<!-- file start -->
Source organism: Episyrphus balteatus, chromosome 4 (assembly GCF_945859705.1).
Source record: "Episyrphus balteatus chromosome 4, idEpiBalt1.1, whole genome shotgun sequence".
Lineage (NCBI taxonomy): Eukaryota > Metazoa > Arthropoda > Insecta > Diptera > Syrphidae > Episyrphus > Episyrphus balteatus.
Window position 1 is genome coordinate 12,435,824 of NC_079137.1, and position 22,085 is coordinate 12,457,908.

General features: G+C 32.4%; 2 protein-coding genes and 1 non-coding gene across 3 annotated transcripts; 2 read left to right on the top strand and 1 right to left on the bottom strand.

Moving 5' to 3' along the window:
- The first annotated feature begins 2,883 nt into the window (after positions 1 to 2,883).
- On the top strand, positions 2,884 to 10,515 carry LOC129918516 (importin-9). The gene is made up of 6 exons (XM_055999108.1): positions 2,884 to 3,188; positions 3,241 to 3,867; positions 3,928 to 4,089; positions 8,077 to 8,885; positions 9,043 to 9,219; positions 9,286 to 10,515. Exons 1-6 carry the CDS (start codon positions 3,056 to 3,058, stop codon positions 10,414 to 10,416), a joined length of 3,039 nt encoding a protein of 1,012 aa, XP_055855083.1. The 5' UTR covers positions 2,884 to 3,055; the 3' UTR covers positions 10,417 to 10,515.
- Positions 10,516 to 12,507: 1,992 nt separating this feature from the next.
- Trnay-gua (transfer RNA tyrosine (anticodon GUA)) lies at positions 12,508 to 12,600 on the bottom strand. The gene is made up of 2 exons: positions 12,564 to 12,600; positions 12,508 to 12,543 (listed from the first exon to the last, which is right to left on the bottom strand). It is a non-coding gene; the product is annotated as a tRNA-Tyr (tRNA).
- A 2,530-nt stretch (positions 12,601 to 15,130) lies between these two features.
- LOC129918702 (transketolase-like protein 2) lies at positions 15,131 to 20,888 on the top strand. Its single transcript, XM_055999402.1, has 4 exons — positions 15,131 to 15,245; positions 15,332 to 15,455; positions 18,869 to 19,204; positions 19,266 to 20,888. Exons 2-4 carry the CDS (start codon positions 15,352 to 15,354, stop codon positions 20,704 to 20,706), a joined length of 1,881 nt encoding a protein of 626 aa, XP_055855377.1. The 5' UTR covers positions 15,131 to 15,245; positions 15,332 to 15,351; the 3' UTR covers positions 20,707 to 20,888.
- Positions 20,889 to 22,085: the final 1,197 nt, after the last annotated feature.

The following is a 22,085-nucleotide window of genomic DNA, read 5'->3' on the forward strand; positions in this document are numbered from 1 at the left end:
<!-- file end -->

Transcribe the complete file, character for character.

Source organism: Episyrphus balteatus, chromosome 4 (assembly GCF_945859705.1).
Source record: "Episyrphus balteatus chromosome 4, idEpiBalt1.1, whole genome shotgun sequence".
Lineage (NCBI taxonomy): Eukaryota > Metazoa > Arthropoda > Insecta > Diptera > Syrphidae > Episyrphus > Episyrphus balteatus.
Window position 1 is genome coordinate 12,435,824 of NC_079137.1, and position 22,085 is coordinate 12,457,908.

General features: G+C 32.4%; 2 protein-coding genes and 1 non-coding gene across 3 annotated transcripts; 2 read left to right on the top strand and 1 right to left on the bottom strand.

Moving 5' to 3' along the window:
- The first annotated feature begins 2,883 nt into the window (after positions 1 to 2,883).
- On the top strand, positions 2,884 to 10,515 carry LOC129918516 (importin-9). The gene is made up of 6 exons (XM_055999108.1): positions 2,884 to 3,188; positions 3,241 to 3,867; positions 3,928 to 4,089; positions 8,077 to 8,885; positions 9,043 to 9,219; positions 9,286 to 10,515. Exons 1-6 carry the CDS (start codon positions 3,056 to 3,058, stop codon positions 10,414 to 10,416), a joined length of 3,039 nt encoding a protein of 1,012 aa, XP_055855083.1. The 5' UTR covers positions 2,884 to 3,055; the 3' UTR covers positions 10,417 to 10,515.
- Positions 10,516 to 12,507: 1,992 nt separating this feature from the next.
- Trnay-gua (transfer RNA tyrosine (anticodon GUA)) lies at positions 12,508 to 12,600 on the bottom strand. The gene is made up of 2 exons: positions 12,564 to 12,600; positions 12,508 to 12,543 (listed from the first exon to the last, which is right to left on the bottom strand). It is a non-coding gene; the product is annotated as a tRNA-Tyr (tRNA).
- A 2,530-nt stretch (positions 12,601 to 15,130) lies between these two features.
- LOC129918702 (transketolase-like protein 2) lies at positions 15,131 to 20,888 on the top strand. Its single transcript, XM_055999402.1, has 4 exons — positions 15,131 to 15,245; positions 15,332 to 15,455; positions 18,869 to 19,204; positions 19,266 to 20,888. Exons 2-4 carry the CDS (start codon positions 15,352 to 15,354, stop codon positions 20,704 to 20,706), a joined length of 1,881 nt encoding a protein of 626 aa, XP_055855377.1. The 5' UTR covers positions 15,131 to 15,245; positions 15,332 to 15,351; the 3' UTR covers positions 20,707 to 20,888.
- Positions 20,889 to 22,085: the final 1,197 nt, after the last annotated feature.

The following is a 22,085-nucleotide window of genomic DNA, read 5'->3' on the forward strand; positions in this document are numbered from 1 at the left end: